Sketch Swap

I'm always up for a challenge so I hit up Adelaide based aerosol artist SG1 for a sketch swap. SG1 has a unique approach to three dimensional style graffiti and its always interesting to see  your own letters from a different perspective. It took me a couple of drafts before I developed a design I was satisfied with. Maintaining form and flow without cluttering the letters was an issue for me but I enjoyed the process and props to SG1 for rocking a super Sauce sketch. More to come so stay tuned folks.  

Sauce by SG1

Sauce by SG1

SG1 by Sauce

SG1 by Sauce

Keep It Simple, Stupid

Welcome back to #ArtThursday! I’m glad you could make it. This week we’re getting into the nuts and bolts of the studio and talking about materials. You’ve all heard the saying a bad workman blames his materials, which is true to some extent, but mostly you get what you paid for.


When it comes to walls, murals and aerosol art, Sauce prefers to use good quality paint which will last the test of time. Which is why he prefers MTN. MTN have a great colour range and, with the Alien cans he can create some great translucent effects. Sauce has also used Montana Gold and Black and Australian made Signets. With paint, it is a matter of quality, especially when you are working with clients and painting on exterior surfaces. In the past, Sauce has experienced some supply issues as aerosols are classed as dangerous materials. This means they need to be shipped and freighted via rail or road, and all of that can lead to supply shortages at retail outlets, even if you order well in advance.


Sauce in the studio with his latest batch of supplies.

As for sketching, drawing and Blackbooks, Sauce prefers to keep it simple and low key. His Blackbooks are A4 or A5 and his latest batch came from the local office supply store. A4 is for Blackbook sketches and smaller commissions while the A5 is for large scale walls or logo designs. In the sketch books, he uses a myriad of pens and pencils and has no real brand preference. Again, this is where as an artist, he likes to keep it low key. Most designs are done in pencil with very limited use of colour. The lack of colour is usually done to save time for the client and it can be challenging to colour match pens with aerosol paints. 

Sauce’s drawing desk. Here, it’s full of reference pictures, pens, rulers and other stationary. 



No big secrets or surprises here. Just good old fashioned paint.


NB This is not a sponsored post.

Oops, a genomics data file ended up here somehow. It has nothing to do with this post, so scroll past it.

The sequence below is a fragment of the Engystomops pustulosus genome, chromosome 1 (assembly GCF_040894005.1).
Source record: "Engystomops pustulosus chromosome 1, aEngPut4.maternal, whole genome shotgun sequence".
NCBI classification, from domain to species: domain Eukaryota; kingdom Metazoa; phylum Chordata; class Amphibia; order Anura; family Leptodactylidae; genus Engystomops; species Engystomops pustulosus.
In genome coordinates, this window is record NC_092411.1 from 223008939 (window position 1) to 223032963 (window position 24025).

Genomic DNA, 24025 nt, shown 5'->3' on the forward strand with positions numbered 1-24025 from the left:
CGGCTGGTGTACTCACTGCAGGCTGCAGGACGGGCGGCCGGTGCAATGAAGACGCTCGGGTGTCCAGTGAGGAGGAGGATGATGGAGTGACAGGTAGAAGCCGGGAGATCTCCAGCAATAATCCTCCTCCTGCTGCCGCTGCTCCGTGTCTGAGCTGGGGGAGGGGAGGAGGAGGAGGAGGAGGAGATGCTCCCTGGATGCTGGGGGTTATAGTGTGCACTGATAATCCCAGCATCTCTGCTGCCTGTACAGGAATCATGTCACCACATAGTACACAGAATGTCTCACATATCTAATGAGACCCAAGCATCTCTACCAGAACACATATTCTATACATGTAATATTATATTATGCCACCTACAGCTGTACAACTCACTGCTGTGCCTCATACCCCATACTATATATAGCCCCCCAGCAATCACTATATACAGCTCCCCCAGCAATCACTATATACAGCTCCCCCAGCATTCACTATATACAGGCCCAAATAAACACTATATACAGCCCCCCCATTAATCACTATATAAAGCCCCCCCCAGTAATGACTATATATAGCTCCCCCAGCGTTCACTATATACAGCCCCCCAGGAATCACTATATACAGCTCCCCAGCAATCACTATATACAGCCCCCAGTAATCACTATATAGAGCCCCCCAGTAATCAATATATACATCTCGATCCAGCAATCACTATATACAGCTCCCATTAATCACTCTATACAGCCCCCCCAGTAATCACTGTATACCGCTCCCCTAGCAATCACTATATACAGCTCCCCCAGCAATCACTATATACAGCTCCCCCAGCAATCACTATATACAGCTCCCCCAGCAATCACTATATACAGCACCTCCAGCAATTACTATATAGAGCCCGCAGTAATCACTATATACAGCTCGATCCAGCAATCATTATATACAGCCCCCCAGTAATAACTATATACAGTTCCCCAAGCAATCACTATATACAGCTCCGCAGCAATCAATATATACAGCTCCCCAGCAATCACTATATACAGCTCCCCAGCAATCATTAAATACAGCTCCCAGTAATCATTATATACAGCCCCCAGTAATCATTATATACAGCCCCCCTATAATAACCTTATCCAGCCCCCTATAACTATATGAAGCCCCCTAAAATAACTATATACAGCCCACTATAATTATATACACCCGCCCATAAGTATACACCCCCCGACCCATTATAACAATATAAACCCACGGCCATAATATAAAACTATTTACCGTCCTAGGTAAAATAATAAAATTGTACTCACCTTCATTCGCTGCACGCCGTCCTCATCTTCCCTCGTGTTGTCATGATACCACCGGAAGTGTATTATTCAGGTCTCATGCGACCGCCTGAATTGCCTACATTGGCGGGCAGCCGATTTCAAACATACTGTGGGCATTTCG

Welcome to #artthursday! Now that I (Ainslie Rose) have editorial control over the blog (mwahaha!) I thought I would start a series which investigates the culture and practise of aerosol art. Each Thursday, I’ll talk about the different aspects of aerosol art and delve into the culture of graffiti. To start with, I’ll begin with the Blackbook.
The Blackbook in it’s simplest form is a sketchbook. It’s a dedicated book used by artists to mill over ideas and plan out designs. The exterior is usually plain black, hence the term Blackbook. They can be easily obtained from a newsagent or office supply store and usually have unlined white pages with a thicker GSM. Some aerosol paint brands associated with graffiti culture such as Montana/ MTN and Montana Colors  also carry a line of black books with their branding and some have the option of black pages for the use of metallic markers. The books are usually A4 in size, but larger versions are also available. As an artist, Sauce uses a standard A4 book, available from office supply stores and uses various pencil types for basic sketches and outlines in pen using Artline of Promarker for more complex and interesting designs. When Sauce is working on designs for clients, he prefers to keep the details simple and rarely uses colour. 
All very exciting facts, but it’s the little details which build the culture. The Blackbook (which I’ve written about before) is definitively more than a few doodles on a page and it’s more than vandals planning their next attack. Sketches are mindful mediations which are documented and journaled in the Blackbook  and it is this mindfulness which gives meaning to the graffiti piece. Now, through the mighty powers of social media, artists are sketching pieces and battling for supremacy with other artists all over the globe. When Sauce first stared dabbling and experimenting with Graff, he had a chance encounter with an old school writer, who gave him a quick sketch in Sauce’s Blackbook and it was this organic collaboration which sparked something inside Sauce and spurned him to improve his skills. It’s this type of sharing and creative process which forms the backbone of artist’s creative concepts and ideas.  



It’s been too busy to keep track of my sketchbook lately as I have been preoccupied with back to back murals. The black book is where it all begins, putting pencil to paper and lately I have been chewing through pencils and paper.  Sometimes murals are meticulously planned and other times a rough sketch is an adequate starting point for ideas to elvolve from. I have just uploaded a stack of new sketches comprising some of the design concepts from recent murals. Here’s a taste…